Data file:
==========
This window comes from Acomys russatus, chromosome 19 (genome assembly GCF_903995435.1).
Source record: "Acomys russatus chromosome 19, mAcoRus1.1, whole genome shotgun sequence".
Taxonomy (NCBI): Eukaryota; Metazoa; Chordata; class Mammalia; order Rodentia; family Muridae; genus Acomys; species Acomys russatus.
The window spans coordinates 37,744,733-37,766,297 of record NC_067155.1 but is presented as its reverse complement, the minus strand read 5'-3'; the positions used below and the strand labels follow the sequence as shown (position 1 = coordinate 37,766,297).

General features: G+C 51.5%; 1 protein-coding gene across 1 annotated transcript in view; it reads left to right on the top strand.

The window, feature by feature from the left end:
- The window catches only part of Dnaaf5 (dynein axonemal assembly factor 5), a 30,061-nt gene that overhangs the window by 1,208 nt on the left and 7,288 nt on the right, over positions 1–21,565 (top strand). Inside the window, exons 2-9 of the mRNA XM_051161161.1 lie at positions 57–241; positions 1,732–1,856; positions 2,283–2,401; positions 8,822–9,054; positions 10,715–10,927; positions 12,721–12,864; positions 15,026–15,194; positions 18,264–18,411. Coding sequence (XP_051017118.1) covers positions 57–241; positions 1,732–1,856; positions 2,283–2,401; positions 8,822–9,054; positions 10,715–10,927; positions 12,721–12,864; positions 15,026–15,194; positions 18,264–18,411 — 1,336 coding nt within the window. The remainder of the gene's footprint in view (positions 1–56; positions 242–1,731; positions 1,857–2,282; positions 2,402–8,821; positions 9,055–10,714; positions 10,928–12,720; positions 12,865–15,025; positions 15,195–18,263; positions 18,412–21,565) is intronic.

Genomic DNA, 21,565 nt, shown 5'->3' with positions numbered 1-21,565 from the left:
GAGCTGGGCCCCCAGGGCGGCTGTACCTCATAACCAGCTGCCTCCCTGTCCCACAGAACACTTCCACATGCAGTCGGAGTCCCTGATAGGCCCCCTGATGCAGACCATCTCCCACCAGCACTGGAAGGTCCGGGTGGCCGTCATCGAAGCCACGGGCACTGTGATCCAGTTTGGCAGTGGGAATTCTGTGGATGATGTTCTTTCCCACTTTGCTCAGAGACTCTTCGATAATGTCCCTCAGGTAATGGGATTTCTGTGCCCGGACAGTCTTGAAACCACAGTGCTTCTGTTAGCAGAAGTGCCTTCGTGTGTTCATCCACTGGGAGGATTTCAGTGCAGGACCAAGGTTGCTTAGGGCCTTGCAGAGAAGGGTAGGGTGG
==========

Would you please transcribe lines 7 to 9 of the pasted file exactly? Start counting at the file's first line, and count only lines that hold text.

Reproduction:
- The window catches only part of Dnaaf5 (dynein axonemal assembly factor 5), a 30,061-nt gene that overhangs the window by 1,208 nt on the left and 7,288 nt on the right, over positions 1–21,565 (top strand). Inside the window, exons 2-9 of the mRNA XM_051161161.1 lie at positions 57–241; positions 1,732–1,856; positions 2,283–2,401; positions 8,822–9,054; positions 10,715–10,927; positions 12,721–12,864; positions 15,026–15,194; positions 18,264–18,411. Coding sequence (XP_051017118.1) covers positions 57–241; positions 1,732–1,856; positions 2,283–2,401; positions 8,822–9,054; positions 10,715–10,927; positions 12,721–12,864; positions 15,026–15,194; positions 18,264–18,411 — 1,336 coding nt within the window. The remainder of the gene's footprint in view (positions 1–56; positions 242–1,731; positions 1,857–2,282; positions 2,402–8,821; positions 9,055–10,714; positions 10,928–12,720; positions 12,865–15,025; positions 15,195–18,263; positions 18,412–21,565) is intronic.

Genomic DNA, 21,565 nt, shown 5'->3' with positions numbered 1-21,565 from the left:
GAGCTGGGCCCCCAGGGCGGCTGTACCTCATAACCAGCTGCCTCCCTGTCCCACAGAACACTTCCACATGCAGTCGGAGTCCCTGATAGGCCCCCTGATGCAGACCATCTCCCACCAGCACTGGAAGGTCCGGGTGGCCGTCATCGAAGCCACGGGCACTGTGATCCAGTTTGGCAGTGGGAATTCTGTGGATGATGTTCTTTCCCACTTTGCTCAGAGACTCTTCGATAATGTCCCTCAGGTAATGGGATTTCTGTGCCCGGACAGTCTTGAAACCACAGTGCTTCTGTTAGCAGAAGTGCCTTCGTGTGTTCATCCACTGGGAGGATTTCAGTGCAGGACCAAGGTTGCTTAGGGCCTTGCAGAGAAGGGTAGGGTGG